Tuesday, November 21, 2017 8:17

Prostate Cancer Cures

Posted by on Monday, November 23, 2009, 13:55
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Watchful Waiting
Watchful Waiting is the term coined by the medical community to describe an approach for managing cancer that has not yet moved beyond the prostate gland. This approach is also known as “observation” or “surveillance.”
Because cancer in this stage advances very slowly there is the possibility that it will not cause any lifetime problems. This is especially true of older men.
Men who opt for this approach do not participate in any active treatment without cause. They visit their physicians for monitoring but unless a problem arises they have no other treatment.
If there are no indications of infection, kidney or bladder damage this can be a reasonable approach. Other obvious advantages to this approach are sparing the man pain and potential side effects related to surgery or radiation.
The down side of this approach is the risk of decreasing control of the disease before it spreads. Another minus factor is postponing treatment until a man is more at risk from the side effects and the difficulty of dealing with the treatment itself. Some men also find that dealing with the stress of having cancer and doing “nothing” about it can cause panic and anxiety.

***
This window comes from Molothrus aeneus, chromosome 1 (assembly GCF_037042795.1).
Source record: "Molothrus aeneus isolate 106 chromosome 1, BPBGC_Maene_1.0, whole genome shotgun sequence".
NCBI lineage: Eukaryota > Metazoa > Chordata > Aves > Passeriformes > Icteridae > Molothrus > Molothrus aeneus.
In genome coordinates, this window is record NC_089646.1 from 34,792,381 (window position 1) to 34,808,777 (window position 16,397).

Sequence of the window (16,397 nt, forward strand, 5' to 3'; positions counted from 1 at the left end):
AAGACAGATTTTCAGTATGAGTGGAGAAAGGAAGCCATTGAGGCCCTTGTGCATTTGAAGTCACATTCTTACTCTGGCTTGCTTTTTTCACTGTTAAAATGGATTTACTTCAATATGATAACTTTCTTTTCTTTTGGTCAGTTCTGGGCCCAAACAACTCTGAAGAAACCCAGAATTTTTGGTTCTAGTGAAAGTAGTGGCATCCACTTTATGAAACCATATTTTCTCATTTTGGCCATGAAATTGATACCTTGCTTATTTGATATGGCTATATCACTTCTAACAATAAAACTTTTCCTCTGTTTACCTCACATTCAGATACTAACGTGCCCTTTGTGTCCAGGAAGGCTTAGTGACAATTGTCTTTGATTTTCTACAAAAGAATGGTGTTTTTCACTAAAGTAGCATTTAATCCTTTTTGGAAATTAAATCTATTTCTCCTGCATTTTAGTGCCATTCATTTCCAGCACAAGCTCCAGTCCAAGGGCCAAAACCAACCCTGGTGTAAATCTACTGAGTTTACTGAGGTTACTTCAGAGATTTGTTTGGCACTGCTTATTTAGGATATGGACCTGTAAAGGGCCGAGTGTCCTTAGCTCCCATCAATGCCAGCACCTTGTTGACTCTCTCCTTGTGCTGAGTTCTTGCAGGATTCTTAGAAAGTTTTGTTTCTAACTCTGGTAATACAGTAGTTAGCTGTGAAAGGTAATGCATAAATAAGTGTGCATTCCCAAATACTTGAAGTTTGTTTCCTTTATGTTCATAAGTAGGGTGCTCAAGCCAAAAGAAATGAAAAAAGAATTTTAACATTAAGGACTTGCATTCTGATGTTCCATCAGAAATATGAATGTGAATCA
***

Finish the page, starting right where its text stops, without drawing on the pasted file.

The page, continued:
Watchful Waiting is more viable for older men who have tumors that are very small and growing very slowly as mentioned above in the low-grade Gleason Score.
Some men who opt for this approach have been known to live for years with no outward signs of disease and in several studies for as long as 10 or 15 years, there is no significant difference in life expectancy than those men who were treated with surgery or radiation.

Surgery
There is no doubt about it. Surgery is an invasive procedure. There is evidence that surgery for prostate cancer is rampant in the United States with an increase of 60% between 1984 and 1990.
Contrast this with the Watchful Waiting approach used in Europe for the same stage prostate cancer. Recent studies, however, do show a decrease in the number of men having radical prostatectomy procedures.

While the medical community would like to see more incidence of the Watchful Waiting approach, patients find the approach too stressful. Let’s discuss the actual surgical procedure. It is called a radical prostatectomy and is the complete removal of the prostate as well as tissue nearby.

The procedure can be further described by the incision used to accomplish the procedure.

These incisions are:

• Retropubic prostatectomy. The prostate is reached via an incision in the lower abdomen;

• Perineal prostatectomy. The prostate is reached via an incision in the perineum which is the space between the scrotum and the anus.

Radical prostatectomy consists of removing the entire prostate gland, the seminal vesicles, both of the ampullae (the enlarged lower sections of the two was deference which are the tubes that carry sperm from the testicles to the actual prostate gland) and the other surrounding tissue.